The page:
Soul Looks Back in Wonder


Illustrated by Tom Feelings
And accompanied by thirteen major poets’ responses to his art work

This project is a unique collaboration between renowned African American poets and one of the most successful African American illustrators. Tom Feelings was the first African-American to be awarded a Caldecott Honor for his illustrations. It includes poems by: Maya Angelou, Lucille Clifton, Alexis De Veaux, Mari Evans, Darryl Holmes, Langston Hughes, Rashidah Ismaili, Haki R. Madhubuti, Walter Dean Myers, Mwatabu Okantah, Eugene B. Redmond, Askia M. Toute, and Margaret Walker.

Amongst the bibliographical information included with this book is a detailed description of the creative process behind Feelings’ meticulous illustrative technique: “He blueprinted his finished line drawings onto sepia-toned sheets, and worked color into the figures with color pencils. He then cut-out and cemented down various shapes in colored papers – textured, flat, plain, marbleized, as well as wallpaper – to create the final overall collage effect.” This intricate process results in unique and folky illustrations.

Because the poets were inspired by the art that accompanies each poem, the connection between text and illustration is a particularly powerful. Typically when we think of the illustrative process, an illustrator comes along after an author has already formed their words. The illustrator then must, to the best of their ability, create an image the captures the visual essence of the words on the page. In this case, the words were sprung from the hearts and minds of the poets in direct response to the artwork. Art has the ability to speak to us, and when placed before receptive and skillful pens, beautiful poems emerge.

My favorite poem in the collection is one by Langston Hughes called “To You,”  and I think most teachers, and especially reading specialists, would connect with the message of the poem:

To sit and dream, to sit and read,
To sit and learn about the world
Outside our world of here and now
Our problem world
To dream of vast horizons of the soul
Through dreams made whole,
Unfettered, free – help me!
All you who are dreamers, too,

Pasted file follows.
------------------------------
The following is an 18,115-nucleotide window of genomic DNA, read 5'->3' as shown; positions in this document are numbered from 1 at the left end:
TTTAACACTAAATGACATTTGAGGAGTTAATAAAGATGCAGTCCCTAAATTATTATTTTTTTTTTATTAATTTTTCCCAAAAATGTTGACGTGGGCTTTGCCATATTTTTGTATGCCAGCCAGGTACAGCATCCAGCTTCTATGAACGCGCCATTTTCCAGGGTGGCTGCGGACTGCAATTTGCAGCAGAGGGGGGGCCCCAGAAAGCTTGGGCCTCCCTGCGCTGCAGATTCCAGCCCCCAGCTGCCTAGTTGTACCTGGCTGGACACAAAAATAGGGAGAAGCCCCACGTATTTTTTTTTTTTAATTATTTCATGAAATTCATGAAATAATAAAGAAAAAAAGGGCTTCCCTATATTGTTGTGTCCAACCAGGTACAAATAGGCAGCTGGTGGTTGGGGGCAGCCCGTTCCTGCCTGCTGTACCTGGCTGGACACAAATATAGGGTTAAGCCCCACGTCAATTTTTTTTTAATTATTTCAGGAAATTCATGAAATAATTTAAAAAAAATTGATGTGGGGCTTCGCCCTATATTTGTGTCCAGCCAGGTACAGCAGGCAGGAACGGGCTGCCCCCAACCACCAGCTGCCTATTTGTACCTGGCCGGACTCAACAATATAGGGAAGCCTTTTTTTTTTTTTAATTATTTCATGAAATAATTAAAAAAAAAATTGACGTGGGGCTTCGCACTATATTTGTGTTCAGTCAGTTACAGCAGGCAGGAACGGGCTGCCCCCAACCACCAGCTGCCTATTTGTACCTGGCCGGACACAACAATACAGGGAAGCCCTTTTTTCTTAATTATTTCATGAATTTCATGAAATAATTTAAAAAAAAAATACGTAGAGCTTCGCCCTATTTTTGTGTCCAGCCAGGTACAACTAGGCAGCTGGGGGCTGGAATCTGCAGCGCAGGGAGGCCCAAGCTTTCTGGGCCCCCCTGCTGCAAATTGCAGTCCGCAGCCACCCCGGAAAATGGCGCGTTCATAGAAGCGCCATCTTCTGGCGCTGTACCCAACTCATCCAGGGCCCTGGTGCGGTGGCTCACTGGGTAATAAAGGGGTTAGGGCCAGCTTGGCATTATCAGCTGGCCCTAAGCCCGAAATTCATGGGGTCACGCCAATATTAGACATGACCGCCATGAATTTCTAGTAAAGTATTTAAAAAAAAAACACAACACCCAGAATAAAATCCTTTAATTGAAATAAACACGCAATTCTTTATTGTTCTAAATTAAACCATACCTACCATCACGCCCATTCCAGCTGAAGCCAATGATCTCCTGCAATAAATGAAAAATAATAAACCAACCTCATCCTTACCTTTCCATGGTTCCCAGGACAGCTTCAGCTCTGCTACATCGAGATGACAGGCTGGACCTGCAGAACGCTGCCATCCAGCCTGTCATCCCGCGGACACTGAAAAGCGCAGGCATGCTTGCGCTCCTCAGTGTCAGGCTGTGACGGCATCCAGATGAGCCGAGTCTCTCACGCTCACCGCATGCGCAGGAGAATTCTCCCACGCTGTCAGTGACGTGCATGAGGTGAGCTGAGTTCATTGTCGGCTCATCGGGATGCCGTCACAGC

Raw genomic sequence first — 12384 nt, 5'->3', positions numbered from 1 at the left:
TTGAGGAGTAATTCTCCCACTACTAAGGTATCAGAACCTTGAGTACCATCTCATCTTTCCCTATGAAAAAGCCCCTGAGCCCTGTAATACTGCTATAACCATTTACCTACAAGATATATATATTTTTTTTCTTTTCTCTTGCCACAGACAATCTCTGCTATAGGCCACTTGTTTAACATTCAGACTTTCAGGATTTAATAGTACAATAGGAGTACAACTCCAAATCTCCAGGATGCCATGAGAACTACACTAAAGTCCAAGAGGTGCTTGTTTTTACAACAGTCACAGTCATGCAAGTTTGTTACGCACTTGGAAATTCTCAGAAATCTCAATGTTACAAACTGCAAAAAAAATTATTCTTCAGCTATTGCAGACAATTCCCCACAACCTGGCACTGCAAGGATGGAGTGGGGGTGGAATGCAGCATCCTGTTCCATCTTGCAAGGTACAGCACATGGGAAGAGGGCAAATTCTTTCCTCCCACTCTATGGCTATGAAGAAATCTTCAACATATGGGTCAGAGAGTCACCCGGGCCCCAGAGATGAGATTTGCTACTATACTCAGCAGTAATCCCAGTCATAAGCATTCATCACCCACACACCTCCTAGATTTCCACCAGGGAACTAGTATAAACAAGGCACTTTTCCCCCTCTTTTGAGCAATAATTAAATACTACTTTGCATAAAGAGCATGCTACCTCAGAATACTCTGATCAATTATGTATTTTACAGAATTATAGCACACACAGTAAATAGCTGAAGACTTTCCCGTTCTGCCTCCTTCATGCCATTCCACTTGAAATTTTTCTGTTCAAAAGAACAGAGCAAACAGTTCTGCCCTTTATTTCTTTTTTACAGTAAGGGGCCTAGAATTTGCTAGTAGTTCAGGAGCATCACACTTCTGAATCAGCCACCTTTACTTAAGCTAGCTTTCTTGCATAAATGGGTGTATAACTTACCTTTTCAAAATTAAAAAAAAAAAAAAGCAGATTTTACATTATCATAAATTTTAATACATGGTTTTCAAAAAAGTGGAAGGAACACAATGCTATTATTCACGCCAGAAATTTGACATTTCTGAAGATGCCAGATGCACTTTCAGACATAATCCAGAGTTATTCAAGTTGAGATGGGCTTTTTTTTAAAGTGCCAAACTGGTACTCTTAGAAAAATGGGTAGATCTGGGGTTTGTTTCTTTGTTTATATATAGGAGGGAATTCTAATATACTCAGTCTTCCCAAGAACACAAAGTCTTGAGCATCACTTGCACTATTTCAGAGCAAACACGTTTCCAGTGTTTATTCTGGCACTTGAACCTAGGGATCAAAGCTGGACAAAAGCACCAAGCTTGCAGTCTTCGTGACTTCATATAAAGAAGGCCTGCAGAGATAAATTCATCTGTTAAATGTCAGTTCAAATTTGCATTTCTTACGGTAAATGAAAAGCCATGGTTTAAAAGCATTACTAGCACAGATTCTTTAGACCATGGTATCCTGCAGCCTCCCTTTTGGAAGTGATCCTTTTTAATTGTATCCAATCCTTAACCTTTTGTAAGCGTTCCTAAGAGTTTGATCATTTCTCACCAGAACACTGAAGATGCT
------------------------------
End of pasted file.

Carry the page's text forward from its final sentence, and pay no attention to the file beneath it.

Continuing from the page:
Help me to make
Our world anew.
I reach out my dreams to you.

The accompanying painting is a regal combination of brown, purple, and gold coloring with accents of blues, greens, a small bird-shaped splash of red.  Of the two-page spread, the rectangular-shaped illustration takes up a little more than two thirds and is shifted to the left. The text takes u the remainder of the page on the right-hand ride with black text on white background. In the illustration, a depiction of a resolute looking young African American girl dominates the left side. Her facial expression is one a unfaltering determination. I imagine this is the same girl, mentally escaping the everyday world she lives in through her thoughts and reading books. Stretching across the page is a woman’s silhouette, similar to one you would imagine on the bow of a ship. This horizontal shape offers a counter-balance to the bold horizontal domination that the young girl creates on the other side of the page.

One of the poems in the collection is not really suitable for children. In Haki R. Madhubuti’s poem “Destiny”, Madhubuti  uses two particular words that are not suitable for young children, but perhaps the poem would still be suitable for mature middle or high school students. Overall, I think this collection would be suitable for use with middle school students studying poetry. Students, particularly of color, would benefit from the affirming messages and cultural pride that exudes from this collection of art and poetry.


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